LEWISBURG, Pa. — SociologistMonika Gosin will give the talk, "Black and Brown: The Hip Hop Connection," Thursday, Feb. 23, at 7 p.m. in the Forum of the Elaine Langone Center at Bucknell University.
The talk, which is free and open to the public, is part of the Social Science Colloquium series, "Shades of Black and Brown: Afro-Latino/a Interactions."
"From its origins in the South Bronx to the streets of Los Angeles and the Bay, Hip Hop has been a key site of Black and Brown cultural exchange," said Gosin, an assistant professor of sociology at William & Mary.
"This talk takes a look back at Hip Hop's beginnings and traces current realities, dissecting debates over Hip Hop ownership and illuminating Afro-diasporic ties between African-American, Puerto Rican, and Mexican Hip Hop participants. It will examine how Hip Hop has been used by Blacks and Latinos as a tool for self-representation and resistance, and how Hip Hop illuminates the racial, gendered and linguistic politics that shape African-American and Latino/a lives," she said.
The recipient of a doctorate in ethnic studies from the University of California, San Diego, Gosin previously worked as a postdoctoral associate for the Program in Latino/a Studies in the Global South at Duke University. Her teaching areas include Latino and Africana studies, intergroup relations, and race and gender in media and popular culture. Her current research examines the intersections of immigration, Latinidad, and blackness in the lives and representations of Afro-Cubans who live in the U.S.
Gosin also will participate in the faculty/staff lunch talk, "Afro Cubans in Miami and L.A.: Navigating the Boundaries of Blackness and Latinidad," which will examine the ways in which a sample of Afro-Cubans living in Miami and Los Angeles negotiate their Black and Latino identities in two highly diverse cities.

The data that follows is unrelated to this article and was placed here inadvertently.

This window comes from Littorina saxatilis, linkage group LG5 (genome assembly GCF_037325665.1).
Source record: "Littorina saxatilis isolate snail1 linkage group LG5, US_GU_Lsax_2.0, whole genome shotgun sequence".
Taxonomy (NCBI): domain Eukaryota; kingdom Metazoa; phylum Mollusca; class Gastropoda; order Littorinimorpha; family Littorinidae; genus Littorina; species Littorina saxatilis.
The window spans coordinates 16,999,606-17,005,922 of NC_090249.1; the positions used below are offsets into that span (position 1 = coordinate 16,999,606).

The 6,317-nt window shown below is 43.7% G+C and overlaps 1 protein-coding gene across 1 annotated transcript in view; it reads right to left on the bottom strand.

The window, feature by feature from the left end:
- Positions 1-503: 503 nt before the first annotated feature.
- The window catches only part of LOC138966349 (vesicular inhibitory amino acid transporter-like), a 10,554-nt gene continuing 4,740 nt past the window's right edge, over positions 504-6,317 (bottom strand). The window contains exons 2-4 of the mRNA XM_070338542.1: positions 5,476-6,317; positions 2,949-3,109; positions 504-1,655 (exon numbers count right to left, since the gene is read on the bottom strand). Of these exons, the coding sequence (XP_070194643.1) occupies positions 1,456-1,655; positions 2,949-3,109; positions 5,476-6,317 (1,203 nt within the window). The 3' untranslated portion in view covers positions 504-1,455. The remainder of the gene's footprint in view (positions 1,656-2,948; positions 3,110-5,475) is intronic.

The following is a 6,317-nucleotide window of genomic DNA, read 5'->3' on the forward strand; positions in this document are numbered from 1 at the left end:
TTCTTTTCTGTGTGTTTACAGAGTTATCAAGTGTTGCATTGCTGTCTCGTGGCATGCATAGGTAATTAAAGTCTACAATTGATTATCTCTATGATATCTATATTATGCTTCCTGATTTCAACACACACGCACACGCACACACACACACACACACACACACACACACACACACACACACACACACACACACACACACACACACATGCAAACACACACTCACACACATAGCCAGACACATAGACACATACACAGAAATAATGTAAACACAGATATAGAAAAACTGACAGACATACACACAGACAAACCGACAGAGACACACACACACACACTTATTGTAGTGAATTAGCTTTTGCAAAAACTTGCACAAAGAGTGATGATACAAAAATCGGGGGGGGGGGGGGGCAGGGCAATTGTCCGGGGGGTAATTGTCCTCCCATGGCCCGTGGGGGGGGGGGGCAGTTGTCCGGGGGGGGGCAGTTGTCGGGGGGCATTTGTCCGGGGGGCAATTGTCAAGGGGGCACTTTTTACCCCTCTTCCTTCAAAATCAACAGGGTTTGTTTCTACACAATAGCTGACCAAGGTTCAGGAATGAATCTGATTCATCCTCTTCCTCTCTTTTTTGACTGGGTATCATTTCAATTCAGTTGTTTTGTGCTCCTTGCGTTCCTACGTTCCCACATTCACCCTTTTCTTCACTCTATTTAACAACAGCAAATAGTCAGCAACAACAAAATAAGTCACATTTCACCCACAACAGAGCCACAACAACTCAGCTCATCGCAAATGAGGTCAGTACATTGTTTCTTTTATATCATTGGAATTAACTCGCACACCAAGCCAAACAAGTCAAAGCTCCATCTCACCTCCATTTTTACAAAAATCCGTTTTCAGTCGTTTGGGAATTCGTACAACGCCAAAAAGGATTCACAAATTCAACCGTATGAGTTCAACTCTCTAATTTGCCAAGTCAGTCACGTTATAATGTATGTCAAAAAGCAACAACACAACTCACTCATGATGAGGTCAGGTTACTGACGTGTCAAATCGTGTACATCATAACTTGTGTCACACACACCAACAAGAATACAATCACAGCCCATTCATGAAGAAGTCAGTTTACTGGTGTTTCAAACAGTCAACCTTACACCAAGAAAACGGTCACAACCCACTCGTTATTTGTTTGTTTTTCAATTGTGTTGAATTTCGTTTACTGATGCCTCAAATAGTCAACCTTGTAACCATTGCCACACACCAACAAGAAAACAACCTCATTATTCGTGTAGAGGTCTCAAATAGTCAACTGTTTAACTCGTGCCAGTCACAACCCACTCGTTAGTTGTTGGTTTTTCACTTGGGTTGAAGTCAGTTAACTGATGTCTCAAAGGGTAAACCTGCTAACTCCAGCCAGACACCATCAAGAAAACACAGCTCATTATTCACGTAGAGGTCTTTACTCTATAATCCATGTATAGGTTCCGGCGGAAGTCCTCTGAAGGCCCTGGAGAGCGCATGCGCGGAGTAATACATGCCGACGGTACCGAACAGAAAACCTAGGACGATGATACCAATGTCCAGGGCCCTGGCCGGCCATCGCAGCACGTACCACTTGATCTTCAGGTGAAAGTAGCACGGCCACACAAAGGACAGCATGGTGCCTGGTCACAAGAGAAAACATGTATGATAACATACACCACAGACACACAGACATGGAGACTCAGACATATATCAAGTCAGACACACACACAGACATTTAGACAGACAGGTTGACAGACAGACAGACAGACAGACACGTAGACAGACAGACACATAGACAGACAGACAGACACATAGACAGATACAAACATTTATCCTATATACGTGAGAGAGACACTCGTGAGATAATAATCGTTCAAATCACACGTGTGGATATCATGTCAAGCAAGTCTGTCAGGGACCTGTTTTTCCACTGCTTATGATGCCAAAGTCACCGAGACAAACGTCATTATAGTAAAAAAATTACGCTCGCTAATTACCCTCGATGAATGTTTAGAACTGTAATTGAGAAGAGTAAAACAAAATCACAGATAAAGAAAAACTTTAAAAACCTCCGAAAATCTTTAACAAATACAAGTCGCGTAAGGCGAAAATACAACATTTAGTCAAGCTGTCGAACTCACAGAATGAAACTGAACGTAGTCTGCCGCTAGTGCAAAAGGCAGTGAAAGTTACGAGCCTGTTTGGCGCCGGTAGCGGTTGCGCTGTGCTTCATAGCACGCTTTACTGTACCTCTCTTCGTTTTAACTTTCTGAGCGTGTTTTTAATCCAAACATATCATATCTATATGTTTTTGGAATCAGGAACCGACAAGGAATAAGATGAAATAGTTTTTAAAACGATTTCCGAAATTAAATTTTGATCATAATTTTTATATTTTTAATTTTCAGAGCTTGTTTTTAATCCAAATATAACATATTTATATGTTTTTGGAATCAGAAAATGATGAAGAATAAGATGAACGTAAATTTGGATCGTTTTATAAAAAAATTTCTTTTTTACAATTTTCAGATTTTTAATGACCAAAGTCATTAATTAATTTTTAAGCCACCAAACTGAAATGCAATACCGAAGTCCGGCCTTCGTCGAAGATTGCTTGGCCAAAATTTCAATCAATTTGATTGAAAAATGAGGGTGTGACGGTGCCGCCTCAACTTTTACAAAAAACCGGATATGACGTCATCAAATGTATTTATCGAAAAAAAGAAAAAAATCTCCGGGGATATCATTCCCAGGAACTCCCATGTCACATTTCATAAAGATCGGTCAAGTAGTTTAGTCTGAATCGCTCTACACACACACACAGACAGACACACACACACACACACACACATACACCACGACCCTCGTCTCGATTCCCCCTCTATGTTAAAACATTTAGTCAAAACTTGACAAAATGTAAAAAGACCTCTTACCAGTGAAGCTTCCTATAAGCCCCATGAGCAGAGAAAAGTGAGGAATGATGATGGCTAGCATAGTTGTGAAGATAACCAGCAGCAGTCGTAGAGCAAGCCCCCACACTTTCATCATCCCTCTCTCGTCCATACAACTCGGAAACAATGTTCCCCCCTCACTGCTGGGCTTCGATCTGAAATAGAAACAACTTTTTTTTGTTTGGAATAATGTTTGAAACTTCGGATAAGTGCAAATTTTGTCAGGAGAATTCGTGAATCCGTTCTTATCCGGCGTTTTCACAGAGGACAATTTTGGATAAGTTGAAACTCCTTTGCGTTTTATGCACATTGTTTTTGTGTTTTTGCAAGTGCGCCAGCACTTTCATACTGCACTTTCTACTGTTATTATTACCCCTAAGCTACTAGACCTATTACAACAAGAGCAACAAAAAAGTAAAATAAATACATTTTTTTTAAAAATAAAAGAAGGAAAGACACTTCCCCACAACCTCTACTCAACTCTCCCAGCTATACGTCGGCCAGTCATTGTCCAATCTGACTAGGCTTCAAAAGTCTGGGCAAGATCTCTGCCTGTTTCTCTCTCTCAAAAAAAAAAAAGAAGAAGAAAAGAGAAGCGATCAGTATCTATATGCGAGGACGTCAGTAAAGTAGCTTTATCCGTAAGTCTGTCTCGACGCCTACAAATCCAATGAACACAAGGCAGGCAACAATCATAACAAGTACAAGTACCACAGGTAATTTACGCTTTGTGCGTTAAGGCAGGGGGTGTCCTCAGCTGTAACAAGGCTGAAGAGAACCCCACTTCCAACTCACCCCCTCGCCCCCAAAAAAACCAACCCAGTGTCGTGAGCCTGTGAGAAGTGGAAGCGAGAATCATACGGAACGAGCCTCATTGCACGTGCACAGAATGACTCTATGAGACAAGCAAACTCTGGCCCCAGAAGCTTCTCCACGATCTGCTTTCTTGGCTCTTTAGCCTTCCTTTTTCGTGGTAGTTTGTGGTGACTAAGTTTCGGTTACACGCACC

The series, which is held in recognition of the United Nation's declaration of 2011 as the International Year of People of African Descent, will examine the histories and contemporary experiences, identities and cultural products of Afro-Latino/as in Latin America, the Caribbean and the United States.
The colloquium also will explore the shared histories and collaborations between African Americans and Latin American and Latino communities in their struggles against racial oppression. The colloquium is sponsored by the Office of the Provost, the Center for the Study of Race, Ethnicity and Gender, the President's Office, and the Departments of Music and English.
Other speakers in the series are: Eduardo Bonilla-Silva who will discuss the racial grammar of racism in the United States on March 22; and Patricia de Santana Pinho who will discuss blackness, whiteness and resistance to racism in Brazil on April 5.
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